A new exhibition hopes to “rehabilitate” the reputation of bacteria.
Bacterial World will display a 92ft (28m) long, inflatable E.coli sculpture among its 55 exhibits on the “earliest form of life on Earth”.
Deep-sea and geological specimens, as well as leafcutter ants, leeches and vampire bats, which live symbiotically with bacteria, will feature in the show, which draws on research from across the University of Oxford.
While mostly associated with food poisoning, illness and disease, curators say the “remarkable organisms” can “swim using nanoscopic motors, and battle with ‘spears’ – they sense, communicate, and remember”.
Professor Judith Armitage, president-elect of the UK Microbiology Society and lead scientist for the exhibition, opening at the Oxford University Museum of Natural History, said: “I hope this exhibition goes some way to revealing the generally unknown and unseen vast, diverse world of bacteria.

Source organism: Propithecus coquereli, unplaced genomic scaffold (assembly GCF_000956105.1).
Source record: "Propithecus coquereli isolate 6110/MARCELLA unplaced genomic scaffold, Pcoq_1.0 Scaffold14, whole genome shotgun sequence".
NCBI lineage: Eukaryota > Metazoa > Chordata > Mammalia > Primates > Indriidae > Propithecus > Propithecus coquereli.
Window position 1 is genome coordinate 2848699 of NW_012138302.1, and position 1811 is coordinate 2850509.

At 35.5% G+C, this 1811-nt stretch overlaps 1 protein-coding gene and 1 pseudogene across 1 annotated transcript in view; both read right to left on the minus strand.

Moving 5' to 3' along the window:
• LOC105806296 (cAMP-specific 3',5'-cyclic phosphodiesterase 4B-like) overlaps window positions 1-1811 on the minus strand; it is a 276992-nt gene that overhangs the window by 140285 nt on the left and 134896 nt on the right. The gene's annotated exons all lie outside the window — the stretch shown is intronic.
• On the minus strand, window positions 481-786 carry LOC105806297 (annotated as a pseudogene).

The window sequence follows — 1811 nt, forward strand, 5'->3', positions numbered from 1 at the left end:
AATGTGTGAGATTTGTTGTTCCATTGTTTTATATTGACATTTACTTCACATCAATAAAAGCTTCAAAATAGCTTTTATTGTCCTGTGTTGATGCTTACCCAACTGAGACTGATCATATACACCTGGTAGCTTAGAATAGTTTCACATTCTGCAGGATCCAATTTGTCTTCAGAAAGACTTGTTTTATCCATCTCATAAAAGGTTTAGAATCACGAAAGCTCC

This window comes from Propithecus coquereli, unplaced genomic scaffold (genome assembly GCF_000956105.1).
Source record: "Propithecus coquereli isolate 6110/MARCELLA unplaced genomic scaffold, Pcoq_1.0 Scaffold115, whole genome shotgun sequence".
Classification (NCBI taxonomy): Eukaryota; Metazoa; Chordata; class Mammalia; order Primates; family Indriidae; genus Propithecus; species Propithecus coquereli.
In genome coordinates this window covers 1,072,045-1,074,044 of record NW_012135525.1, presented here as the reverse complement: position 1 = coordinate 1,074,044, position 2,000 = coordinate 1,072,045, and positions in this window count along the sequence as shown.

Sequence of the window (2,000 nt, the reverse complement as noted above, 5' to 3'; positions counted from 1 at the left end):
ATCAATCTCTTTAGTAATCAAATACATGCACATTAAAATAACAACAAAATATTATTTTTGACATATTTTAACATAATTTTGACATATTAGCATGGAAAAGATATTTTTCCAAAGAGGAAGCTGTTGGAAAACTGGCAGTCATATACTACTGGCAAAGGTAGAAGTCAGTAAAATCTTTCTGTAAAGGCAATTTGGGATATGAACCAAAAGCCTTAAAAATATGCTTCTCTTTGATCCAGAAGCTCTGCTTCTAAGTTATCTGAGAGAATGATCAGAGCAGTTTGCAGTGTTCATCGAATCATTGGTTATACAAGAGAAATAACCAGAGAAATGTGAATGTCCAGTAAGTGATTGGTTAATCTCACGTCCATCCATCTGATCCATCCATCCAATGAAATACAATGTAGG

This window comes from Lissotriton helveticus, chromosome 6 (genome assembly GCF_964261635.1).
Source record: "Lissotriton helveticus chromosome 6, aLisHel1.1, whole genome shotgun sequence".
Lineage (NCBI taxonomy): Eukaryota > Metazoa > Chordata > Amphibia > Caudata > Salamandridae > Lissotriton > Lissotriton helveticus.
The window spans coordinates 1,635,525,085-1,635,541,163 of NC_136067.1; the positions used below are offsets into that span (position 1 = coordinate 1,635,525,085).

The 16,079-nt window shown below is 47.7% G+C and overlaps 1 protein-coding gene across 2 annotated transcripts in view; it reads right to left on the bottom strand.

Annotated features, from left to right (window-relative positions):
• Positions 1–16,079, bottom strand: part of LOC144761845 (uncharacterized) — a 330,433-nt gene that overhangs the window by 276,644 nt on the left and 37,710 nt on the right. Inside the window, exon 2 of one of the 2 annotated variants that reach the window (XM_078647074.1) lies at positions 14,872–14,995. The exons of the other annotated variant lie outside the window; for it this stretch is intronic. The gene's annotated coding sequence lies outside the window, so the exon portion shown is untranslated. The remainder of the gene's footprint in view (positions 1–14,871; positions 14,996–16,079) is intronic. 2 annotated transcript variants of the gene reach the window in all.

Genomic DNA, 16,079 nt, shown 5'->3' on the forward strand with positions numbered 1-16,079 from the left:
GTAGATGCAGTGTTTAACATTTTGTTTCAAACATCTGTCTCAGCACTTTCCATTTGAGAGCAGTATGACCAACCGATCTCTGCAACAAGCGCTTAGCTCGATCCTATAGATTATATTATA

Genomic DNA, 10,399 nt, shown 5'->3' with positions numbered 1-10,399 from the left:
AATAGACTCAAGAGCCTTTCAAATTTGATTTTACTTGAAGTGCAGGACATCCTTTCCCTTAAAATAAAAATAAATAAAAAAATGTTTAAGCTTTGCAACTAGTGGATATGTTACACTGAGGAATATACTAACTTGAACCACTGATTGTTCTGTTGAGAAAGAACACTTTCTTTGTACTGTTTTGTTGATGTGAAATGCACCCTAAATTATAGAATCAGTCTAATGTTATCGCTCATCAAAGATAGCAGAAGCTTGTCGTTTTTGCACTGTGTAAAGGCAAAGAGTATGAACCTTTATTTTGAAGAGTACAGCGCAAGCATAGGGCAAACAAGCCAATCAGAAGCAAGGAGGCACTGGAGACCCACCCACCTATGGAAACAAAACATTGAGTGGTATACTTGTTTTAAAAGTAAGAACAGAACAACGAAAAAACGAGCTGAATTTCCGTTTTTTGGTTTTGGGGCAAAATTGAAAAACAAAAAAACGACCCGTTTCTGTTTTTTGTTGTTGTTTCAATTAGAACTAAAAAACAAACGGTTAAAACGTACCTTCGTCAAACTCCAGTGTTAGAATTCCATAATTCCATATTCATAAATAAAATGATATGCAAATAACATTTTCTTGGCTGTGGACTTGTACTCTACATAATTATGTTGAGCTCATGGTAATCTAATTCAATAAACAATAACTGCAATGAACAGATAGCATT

“Bacteria have been evolving since the beginning of life on Earth and helped form the planet on which we live, providing the oxygen and much of the nitrogen needed for current life.
“Their complex communities, where they live and die, compete, communicate, co-operate, fight and have sex, have evolved for specific environments and, we are coming to realise, are essential for healthy soils, oceans and even ourselves.
“While some, in the wrong place, can cause diseases, we need to understand microbial communities to be able to continue to control those diseases and to maintain both a healthy body and a healthy planet.”
The exhibition will show how bacteria could help tackle environmental problems, including oil-spills and plastic waste, curators say.
Geological fossils will show evidence of how bacteria oxygenated the Earth 2.4 billion years ago.
The Wellcome Collection, Yale Peabody Museum of Natural History, the Pitt Rivers Museum, and the Natural History Museum, London, have loaned items for the show, which opens in October.
Professor Paul Smith, director of the Oxford University Museum of Natural History, said the exhibition will explore “our very intimate relationships with bacteria”.